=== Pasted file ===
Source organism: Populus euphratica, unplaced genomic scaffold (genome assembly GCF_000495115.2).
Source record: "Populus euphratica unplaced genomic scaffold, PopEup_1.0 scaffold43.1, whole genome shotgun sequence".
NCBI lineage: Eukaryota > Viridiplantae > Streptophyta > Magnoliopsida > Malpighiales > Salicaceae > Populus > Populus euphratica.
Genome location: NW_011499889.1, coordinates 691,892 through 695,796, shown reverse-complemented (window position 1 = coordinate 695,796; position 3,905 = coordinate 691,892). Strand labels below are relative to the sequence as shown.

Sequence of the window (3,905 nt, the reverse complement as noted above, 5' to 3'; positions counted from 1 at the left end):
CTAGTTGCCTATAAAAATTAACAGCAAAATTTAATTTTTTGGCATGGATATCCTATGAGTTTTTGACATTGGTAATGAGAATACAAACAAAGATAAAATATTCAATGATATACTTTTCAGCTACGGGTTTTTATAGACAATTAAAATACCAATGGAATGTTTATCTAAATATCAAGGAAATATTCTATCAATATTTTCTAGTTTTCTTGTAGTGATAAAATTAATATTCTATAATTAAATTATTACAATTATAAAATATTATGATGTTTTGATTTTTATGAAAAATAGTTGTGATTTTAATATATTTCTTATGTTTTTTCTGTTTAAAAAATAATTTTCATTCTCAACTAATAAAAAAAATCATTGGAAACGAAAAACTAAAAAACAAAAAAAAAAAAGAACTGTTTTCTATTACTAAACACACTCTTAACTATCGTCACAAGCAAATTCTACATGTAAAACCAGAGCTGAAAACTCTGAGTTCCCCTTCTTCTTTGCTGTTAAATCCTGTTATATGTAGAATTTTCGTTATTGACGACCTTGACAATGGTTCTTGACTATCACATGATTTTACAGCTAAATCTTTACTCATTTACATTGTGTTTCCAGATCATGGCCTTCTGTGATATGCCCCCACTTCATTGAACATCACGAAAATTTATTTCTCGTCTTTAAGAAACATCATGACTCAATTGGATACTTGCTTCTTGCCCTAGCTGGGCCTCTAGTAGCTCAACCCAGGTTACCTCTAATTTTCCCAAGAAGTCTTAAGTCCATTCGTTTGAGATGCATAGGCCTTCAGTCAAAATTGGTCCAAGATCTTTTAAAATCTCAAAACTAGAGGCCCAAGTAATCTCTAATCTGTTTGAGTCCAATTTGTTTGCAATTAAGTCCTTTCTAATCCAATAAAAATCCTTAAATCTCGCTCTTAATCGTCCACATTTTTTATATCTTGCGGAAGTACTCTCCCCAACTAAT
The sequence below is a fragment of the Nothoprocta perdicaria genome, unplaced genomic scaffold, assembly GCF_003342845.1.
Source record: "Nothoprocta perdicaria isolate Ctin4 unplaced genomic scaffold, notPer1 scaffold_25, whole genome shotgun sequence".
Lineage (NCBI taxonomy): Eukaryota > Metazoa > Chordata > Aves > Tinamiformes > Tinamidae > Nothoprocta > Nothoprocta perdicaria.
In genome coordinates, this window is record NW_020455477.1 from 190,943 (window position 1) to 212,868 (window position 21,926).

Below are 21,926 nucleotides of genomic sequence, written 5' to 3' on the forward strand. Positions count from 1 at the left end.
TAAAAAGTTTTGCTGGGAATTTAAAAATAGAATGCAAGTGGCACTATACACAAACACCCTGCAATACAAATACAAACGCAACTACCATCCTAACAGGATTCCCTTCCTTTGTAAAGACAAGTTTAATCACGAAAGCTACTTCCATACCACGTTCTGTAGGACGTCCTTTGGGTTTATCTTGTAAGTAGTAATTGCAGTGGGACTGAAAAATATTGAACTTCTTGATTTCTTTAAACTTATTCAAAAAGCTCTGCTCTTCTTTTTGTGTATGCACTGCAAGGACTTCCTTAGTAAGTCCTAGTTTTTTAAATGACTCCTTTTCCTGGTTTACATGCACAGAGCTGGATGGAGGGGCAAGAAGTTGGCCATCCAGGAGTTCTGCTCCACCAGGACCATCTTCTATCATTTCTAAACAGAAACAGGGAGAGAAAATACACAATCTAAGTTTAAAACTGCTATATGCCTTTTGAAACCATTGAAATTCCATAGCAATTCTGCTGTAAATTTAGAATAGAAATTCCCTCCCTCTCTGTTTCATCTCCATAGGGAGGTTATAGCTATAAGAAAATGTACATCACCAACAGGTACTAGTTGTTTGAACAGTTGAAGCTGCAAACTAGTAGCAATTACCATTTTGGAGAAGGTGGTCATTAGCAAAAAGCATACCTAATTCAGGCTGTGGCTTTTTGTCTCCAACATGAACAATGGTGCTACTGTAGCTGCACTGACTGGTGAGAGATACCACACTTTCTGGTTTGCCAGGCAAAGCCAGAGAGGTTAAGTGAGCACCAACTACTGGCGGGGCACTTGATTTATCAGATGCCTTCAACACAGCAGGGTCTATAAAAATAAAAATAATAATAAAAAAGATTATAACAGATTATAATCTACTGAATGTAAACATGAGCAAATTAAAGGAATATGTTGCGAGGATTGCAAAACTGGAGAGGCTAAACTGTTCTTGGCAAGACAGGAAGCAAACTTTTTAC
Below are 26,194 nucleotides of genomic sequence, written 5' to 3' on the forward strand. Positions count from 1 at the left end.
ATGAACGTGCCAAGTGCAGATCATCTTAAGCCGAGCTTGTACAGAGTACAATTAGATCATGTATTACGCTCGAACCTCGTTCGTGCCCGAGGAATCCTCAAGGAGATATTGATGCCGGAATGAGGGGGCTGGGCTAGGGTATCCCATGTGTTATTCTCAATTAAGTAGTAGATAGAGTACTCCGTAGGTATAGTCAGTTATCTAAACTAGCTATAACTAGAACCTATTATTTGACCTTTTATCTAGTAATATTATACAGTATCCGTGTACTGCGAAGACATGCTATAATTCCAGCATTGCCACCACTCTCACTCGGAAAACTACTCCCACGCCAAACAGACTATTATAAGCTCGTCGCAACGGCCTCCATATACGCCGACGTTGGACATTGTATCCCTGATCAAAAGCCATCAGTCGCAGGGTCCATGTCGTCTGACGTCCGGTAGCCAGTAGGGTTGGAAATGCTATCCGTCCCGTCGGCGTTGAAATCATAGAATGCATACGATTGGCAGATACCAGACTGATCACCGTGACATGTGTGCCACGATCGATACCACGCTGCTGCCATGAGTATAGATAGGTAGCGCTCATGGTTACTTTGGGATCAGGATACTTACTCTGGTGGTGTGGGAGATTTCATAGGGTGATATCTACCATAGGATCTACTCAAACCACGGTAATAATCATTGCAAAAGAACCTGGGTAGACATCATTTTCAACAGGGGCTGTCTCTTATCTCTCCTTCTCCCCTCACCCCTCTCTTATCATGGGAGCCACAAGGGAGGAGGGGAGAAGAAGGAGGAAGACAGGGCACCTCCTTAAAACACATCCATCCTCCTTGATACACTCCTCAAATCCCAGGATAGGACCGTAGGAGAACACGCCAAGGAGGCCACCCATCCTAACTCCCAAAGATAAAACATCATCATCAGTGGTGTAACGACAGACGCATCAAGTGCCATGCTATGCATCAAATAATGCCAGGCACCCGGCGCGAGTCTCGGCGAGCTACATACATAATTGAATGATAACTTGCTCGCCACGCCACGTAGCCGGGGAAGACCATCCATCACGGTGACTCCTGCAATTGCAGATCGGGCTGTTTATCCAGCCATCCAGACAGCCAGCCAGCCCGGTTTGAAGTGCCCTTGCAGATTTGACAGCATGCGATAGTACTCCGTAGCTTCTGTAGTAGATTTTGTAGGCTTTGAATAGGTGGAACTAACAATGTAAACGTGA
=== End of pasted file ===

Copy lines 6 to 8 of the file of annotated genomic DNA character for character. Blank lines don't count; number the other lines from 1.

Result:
CTAGTTGCCTATAAAAATTAACAGCAAAATTTAATTTTTTGGCATGGATATCCTATGAGTTTTTGACATTGGTAATGAGAATACAAACAAAGATAAAATATTCAATGATATACTTTTCAGCTACGGGTTTTTATAGACAATTAAAATACCAATGGAATGTTTATCTAAATATCAAGGAAATATTCTATCAATATTTTCTAGTTTTCTTGTAGTGATAAAATTAATATTCTATAATTAAATTATTACAATTATAAAATATTATGATGTTTTGATTTTTATGAAAAATAGTTGTGATTTTAATATATTTCTTATGTTTTTTCTGTTTAAAAAATAATTTTCATTCTCAACTAATAAAAAAAATCATTGGAAACGAAAAACTAAAAAACAAAAAAAAAAAAGAACTGTTTTCTATTACTAAACACACTCTTAACTATCGTCACAAGCAAATTCTACATGTAAAACCAGAGCTGAAAACTCTGAGTTCCCCTTCTTCTTTGCTGTTAAATCCTGTTATATGTAGAATTTTCGTTATTGACGACCTTGACAATGGTTCTTGACTATCACATGATTTTACAGCTAAATCTTTACTCATTTACATTGTGTTTCCAGATCATGGCCTTCTGTGATATGCCCCCACTTCATTGAACATCACGAAAATTTATTTCTCGTCTTTAAGAAACATCATGACTCAATTGGATACTTGCTTCTTGCCCTAGCTGGGCCTCTAGTAGCTCAACCCAGGTTACCTCTAATTTTCCCAAGAAGTCTTAAGTCCATTCGTTTGAGATGCATAGGCCTTCAGTCAAAATTGGTCCAAGATCTTTTAAAATCTCAAAACTAGAGGCCCAAGTAATCTCTAATCTGTTTGAGTCCAATTTGTTTGCAATTAAGTCCTTTCTAATCCAATAAAAATCCTTAAATCTCGCTCTTAATCGTCCACATTTTTTATATCTTGCGGAAGTACTCTCCCCAACTAAT
The sequence below is a fragment of the Nothoprocta perdicaria genome, unplaced genomic scaffold, assembly GCF_003342845.1.
Source record: "Nothoprocta perdicaria isolate Ctin4 unplaced genomic scaffold, notPer1 scaffold_25, whole genome shotgun sequence".